Connective Ambition and Creative Caution: Facebook Use among Unstably Housed Adults in Chicago
35 Pages Posted: 29 Aug 2019
Date Written: July 26, 2019
Because poverty is in part a factor of social networks that are local and homophilous, the ability to connect to the wider world through social network sites is a potential boon for residents of economically depressed communities. At the same time, low-income and particularly older adults are shown to have the lowest level of digital skills while at once being those who are most targeted by online scams and hacks. For those seeking connection as a means to survive life in poverty, then, digital inclusion through social network sites presents unique promise and risk.
Studies of younger and middle-class social media users argue that users negotiate opportunity and risk in reference to personal experience and levels of digital skill. How do economically marginalized adults approach such a balance based on their experience of poverty and limited digital skills? The aim of this study is to understand how unstably housed adults in the inner city approach social networking on Facebook. The method of study – ethnography and in-depth interviews – allows insights into how practices follow from attitudes, and attitudes from experience. The study explores in-depth the cases of low-income adults in Chicago who consider Facebook one tool for getting off the street and into self-sufficiency in income and housing, an digital-age optimism I refer to as “connective ambition.” To shield themselves from risk, users engage in atypical tactics to avoid unwanted exposure and root out scammers, tactics of “creative caution”. The study concludes that promoting privacy skills is a frontier for the digital inclusion for disadvantaged users on social network sites. Yet skills are not a silver bullet: disadvantaged users such as those experiencing homelessness face difficult choices in whether to present themselves as homeless online in order to appeal for help. The barriers to digital inclusion are thus not only instrumental – as in access and skills – but also social and perceptual – including the stigma that follows marginalized users as they venture into networked publics.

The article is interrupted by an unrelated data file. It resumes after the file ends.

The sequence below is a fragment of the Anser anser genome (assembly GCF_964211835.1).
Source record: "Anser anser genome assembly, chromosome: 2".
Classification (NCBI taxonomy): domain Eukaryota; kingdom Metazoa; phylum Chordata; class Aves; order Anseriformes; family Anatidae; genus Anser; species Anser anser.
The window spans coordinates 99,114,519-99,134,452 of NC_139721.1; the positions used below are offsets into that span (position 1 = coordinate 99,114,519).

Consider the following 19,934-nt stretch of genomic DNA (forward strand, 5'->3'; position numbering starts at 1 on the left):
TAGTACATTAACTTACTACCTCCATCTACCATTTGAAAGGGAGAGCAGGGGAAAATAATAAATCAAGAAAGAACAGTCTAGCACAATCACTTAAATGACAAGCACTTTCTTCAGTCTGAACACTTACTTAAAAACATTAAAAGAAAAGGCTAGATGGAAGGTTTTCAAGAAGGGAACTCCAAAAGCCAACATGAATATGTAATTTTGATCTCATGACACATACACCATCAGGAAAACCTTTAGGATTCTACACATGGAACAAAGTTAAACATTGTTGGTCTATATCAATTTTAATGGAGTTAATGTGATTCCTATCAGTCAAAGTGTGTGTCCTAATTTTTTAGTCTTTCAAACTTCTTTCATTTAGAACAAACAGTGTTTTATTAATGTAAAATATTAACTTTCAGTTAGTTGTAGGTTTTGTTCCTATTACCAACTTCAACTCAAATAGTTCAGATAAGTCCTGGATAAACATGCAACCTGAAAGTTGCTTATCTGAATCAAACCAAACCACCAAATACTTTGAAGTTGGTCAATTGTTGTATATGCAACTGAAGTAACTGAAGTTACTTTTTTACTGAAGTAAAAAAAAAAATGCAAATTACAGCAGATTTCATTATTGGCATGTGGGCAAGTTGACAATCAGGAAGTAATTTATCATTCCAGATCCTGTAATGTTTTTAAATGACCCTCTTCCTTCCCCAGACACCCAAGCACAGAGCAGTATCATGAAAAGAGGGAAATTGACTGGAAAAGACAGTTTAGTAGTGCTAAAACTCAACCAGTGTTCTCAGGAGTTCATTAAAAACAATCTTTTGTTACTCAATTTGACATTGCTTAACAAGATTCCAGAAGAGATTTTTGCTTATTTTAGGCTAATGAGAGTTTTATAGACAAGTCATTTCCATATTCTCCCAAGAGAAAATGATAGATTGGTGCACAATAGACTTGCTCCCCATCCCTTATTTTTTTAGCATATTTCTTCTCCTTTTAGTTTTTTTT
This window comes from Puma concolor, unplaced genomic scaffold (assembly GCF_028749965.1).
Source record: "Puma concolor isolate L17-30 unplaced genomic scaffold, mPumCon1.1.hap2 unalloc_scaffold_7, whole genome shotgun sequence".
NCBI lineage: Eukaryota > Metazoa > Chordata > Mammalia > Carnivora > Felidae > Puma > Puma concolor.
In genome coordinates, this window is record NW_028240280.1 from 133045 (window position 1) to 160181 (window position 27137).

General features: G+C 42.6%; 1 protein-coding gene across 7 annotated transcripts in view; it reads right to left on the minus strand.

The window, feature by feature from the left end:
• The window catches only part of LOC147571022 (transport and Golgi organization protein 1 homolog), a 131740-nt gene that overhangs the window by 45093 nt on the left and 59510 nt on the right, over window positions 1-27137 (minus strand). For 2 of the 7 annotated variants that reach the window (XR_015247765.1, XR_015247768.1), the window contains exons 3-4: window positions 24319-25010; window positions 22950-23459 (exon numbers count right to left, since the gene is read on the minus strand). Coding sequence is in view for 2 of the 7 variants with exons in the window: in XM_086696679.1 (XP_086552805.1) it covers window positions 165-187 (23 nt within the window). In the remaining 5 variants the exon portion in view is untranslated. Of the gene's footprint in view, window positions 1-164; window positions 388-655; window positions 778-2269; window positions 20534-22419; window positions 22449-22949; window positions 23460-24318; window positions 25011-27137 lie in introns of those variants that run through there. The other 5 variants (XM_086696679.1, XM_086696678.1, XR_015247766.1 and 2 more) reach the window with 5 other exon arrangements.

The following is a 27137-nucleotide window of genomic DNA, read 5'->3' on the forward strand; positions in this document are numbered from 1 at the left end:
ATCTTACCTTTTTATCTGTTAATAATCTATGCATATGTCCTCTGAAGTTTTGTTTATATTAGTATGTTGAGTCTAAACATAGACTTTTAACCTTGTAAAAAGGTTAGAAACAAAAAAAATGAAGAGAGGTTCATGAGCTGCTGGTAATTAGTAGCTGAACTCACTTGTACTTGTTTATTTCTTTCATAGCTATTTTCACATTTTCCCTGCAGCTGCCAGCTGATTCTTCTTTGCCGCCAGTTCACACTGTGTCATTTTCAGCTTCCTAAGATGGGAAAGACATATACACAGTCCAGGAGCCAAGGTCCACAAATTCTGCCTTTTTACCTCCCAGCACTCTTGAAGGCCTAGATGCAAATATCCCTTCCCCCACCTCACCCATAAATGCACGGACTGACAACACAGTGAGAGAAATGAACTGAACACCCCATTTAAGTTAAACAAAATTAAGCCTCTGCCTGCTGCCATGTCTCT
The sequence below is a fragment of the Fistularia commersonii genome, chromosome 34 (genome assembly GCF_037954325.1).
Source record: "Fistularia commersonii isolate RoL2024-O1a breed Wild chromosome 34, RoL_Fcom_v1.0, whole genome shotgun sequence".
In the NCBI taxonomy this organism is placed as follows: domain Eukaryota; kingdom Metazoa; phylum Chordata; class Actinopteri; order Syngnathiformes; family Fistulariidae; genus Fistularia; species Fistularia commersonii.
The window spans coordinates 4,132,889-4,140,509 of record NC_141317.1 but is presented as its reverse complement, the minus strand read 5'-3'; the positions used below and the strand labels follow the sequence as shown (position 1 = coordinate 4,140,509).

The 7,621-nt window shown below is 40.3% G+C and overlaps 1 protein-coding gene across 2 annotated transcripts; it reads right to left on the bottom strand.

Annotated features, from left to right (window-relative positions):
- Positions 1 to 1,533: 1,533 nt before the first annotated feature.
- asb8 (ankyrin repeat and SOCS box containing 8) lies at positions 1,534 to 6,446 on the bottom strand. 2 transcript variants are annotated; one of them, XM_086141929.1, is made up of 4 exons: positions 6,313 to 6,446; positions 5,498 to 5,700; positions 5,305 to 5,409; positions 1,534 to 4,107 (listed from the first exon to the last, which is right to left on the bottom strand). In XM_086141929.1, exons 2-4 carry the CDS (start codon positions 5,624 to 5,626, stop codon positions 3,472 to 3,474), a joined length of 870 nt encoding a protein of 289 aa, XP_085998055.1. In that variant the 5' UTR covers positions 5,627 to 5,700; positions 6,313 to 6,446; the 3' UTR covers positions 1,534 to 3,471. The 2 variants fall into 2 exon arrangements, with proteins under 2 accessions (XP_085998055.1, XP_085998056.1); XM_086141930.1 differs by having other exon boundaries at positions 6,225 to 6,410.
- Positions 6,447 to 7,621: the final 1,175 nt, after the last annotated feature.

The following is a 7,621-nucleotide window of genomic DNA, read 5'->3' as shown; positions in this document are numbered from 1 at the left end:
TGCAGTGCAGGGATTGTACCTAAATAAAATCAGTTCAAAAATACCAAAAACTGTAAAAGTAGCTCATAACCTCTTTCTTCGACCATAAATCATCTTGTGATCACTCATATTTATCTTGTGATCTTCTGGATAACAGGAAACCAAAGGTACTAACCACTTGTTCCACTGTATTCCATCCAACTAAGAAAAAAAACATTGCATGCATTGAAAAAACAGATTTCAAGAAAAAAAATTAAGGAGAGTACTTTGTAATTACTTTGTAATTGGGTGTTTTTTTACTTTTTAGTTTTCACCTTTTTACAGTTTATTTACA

Keywords: digital inequality, social media, poverty, digital skills, social capital
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